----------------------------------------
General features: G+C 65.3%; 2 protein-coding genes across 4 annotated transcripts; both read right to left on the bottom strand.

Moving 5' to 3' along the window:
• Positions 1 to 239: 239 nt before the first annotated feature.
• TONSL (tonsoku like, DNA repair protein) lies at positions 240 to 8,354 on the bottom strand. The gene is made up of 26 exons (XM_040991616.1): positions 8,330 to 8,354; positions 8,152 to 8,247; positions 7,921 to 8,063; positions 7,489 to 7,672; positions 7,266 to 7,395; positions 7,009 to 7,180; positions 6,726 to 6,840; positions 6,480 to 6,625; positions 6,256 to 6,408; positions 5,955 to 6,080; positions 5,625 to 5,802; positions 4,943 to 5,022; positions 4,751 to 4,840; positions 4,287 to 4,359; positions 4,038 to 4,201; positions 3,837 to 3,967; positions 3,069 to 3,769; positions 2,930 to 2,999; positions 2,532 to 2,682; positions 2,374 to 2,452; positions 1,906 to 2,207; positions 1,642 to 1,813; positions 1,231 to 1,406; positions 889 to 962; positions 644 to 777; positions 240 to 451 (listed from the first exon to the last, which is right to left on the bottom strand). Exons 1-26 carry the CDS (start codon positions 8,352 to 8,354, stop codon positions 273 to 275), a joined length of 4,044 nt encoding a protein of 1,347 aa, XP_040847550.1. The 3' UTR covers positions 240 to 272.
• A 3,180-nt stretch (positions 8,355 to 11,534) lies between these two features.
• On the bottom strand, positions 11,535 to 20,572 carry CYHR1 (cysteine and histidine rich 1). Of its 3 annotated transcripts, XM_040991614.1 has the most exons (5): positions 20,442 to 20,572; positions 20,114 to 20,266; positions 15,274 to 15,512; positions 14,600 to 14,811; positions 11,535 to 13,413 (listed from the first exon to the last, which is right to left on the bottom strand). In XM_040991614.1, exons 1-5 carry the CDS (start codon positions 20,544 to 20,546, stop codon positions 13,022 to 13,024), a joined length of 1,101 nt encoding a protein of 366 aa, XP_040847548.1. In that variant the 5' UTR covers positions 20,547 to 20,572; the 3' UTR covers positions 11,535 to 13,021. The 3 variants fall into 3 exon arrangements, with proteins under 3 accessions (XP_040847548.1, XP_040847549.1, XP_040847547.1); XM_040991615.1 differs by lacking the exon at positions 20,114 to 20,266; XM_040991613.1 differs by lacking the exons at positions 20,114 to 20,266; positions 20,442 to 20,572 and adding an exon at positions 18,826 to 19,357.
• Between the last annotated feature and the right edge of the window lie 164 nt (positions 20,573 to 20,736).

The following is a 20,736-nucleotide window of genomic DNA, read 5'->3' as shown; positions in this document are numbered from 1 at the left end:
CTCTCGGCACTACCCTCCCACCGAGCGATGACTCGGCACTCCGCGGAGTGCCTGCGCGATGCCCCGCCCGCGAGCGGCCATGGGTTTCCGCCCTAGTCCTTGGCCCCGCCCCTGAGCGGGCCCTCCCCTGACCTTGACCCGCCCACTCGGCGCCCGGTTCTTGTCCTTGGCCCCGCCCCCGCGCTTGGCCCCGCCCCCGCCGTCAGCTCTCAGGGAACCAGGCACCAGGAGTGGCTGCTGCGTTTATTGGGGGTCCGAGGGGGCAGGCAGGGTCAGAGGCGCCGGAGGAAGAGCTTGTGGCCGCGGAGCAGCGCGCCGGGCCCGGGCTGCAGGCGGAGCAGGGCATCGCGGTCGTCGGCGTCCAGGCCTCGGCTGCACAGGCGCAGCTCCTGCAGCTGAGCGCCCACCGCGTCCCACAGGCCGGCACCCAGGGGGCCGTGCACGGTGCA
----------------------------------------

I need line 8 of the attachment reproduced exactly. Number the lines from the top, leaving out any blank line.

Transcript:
The following is a 20,736-nucleotide window of genomic DNA, read 5'->3' as shown; positions in this document are numbered from 1 at the left end: